In my most recent article about Advanced Micro Devices (NASDAQ:AMD) on July 20, I wondered what it would take for AMD stock to get out of its funk. Trading in a tight range between $50 and $55, I offered several examples.
Well, precisely eight days later, I got my answer. Solid earnings.
AMD Stock Delivers and Then Some
AMD reported second-quarter results that were off-the-charts good, generating $173 million in operating income (207% higher year-over-year) from $1.93 billion in revenue (26% higher YOY). InvestorPlace’s Brad Moon discussed its performance a few days after the release of its earnings. My colleague focused on the fact it raised its 2020 revenue outlook.
“AMD has no concern that PC sales are going to drop in the second half of the year,” Moon stated Aug. 5.
“The company raised its revenue outlook for 2020, which had previously been projected to hit 15%, saying, ‘AMD now expects 2020 revenue to grow by approximately 32 percent compared to 2019 driven by strength in PC, gaming and data center products.’”
Doubling your sales projections six months into a fiscal year that’s still got a lot of exciting news ahead of it was all investors needed to gobble up AMD stock. In the month since my article, the company’s share price has risen 41% through Aug. 19.
Advanced Micro Devices shareholders have seen the value of their shares increase by 4,405% over the past five years. If you bet the farm on AMD in August 2015, and still hold, you are sitting on a gold mine. Congrats if that’s you.
For anyone late to the party, here’s why now might not be the best time to jump on the AMD bandwagon.
An Ominous Feeling
I get a free daily newsletter from Medium in my email mailbox each weekday. One of the articles highlighted this morning was from an Australian blogger and business writer, Tim Denning.
Published on July 29, I Sold My Entire Investment Portfolio One Hour Ago, explained there was too much risk in the financial markets. As a result, Denning decided to take his recent gains of 30% off the table, moving his entire portfolio to cash.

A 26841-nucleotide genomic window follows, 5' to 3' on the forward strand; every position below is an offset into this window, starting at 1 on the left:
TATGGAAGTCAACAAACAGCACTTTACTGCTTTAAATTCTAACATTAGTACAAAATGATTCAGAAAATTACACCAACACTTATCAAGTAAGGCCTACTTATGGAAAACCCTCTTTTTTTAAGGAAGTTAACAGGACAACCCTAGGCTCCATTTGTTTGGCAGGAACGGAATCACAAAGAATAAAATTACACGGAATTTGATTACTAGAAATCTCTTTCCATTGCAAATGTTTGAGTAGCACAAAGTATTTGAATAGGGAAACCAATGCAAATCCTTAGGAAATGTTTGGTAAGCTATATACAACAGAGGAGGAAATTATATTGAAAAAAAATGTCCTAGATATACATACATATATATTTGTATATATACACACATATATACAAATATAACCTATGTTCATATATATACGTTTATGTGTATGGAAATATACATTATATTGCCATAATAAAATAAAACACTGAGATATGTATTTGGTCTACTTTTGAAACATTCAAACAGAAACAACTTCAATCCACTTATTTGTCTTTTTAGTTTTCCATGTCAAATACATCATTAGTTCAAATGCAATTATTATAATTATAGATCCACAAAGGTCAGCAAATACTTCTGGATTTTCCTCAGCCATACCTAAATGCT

We can debate whether this is a wise move until the cows come home. The reality is Denning’s not the first person in recent weeks to wonder about the markets’ frothiness.
Stifel analyst Barry Bannister accurately predicted the S&P 500 would bounce back in late March. Now, Bannister believes the markets are overvalued by 5% to 10%.
“Beginning in mid-June, we saw third quarter risks (prolonged virus damage to jobs and growth, much lower 2021 next-year [earnings per share] vs. consensus), which now lead us to believe the S&P 500 is 5-10% over valued heading into late summer/autumn 2020,” MarketWatch reported Aug. 10.
Bannister concludes his argument by stating that if the S&P 500’s tech-led rally continues into the fall, the risk premium for owning equities will fall significantly, severely reducing their overall attractiveness.
Which brings me to AMD and the wall of worry it’s currently climbing. Doubling in value in the five months since the March lows, every 1% of gains it makes over the next few weeks is going to be harder to come by. If you’re late to the party, it naturally begs the question of why you would buy at $81 and change.
The Risk/Reward Is Skewed Against You
First of all, as I said in my July article, I like AMD stock. I also like Nvidia (NASDAQ:NVDA). If you’ve got a three-to-five year hold, $81 won’t be an expensive entry point. However, it’s not cheap at the moment, something InvestorPlace’s Tim Biggam pointed out in early August.
“The price to sales (P/S) ratio now stands at almost 12 and [is] at the richest multiple in the past 13 years. It is also higher than 89% of the 705 companies in the semiconductor industry, according to Gurufocus,” Biggam wrote on Aug. 3.
“To put it in a different context, AMD stock is up 70% on the year while sales growth is expected to be up 32% in 2020. This means the P/S ratio has more than doubled in that time frame. It also means that further multiple expansion and stock gains will be difficult given the historically rich valuations.”
Given its rich valuation and the real possibility of a market correction in the fall of 5% to 10%, possibly more, if you’re one of the lucky ones who bought below $2 and are still holding, I would consider Tim’s suggestion to take some chips off the table.
If you invested $5,000 in 2015, based on a compound annual growth rate of 20%, you would have to sell just $12,442 of AMD stock out of $224,408 in current market value.
If you haven’t bought just yet, and you have a shorter holding period (one to two years), I’d wait for a better entry point somewhere in the $60s. Don’t let the fear of missing out rule your investment decision.
Will Ashworth has written about investments full-time since 2008. Publications where he’s appeared include InvestorPlace, The Motley Fool Canada, Investopedia, Kiplinger, and several others in both the U.S. and Canada. He particularly enjoys creating model portfolios that stand the test of time. He lives in Halifax, Nova Scotia. At the time of this writing Will Ashworth did not hold a position in any of the aforementioned securities.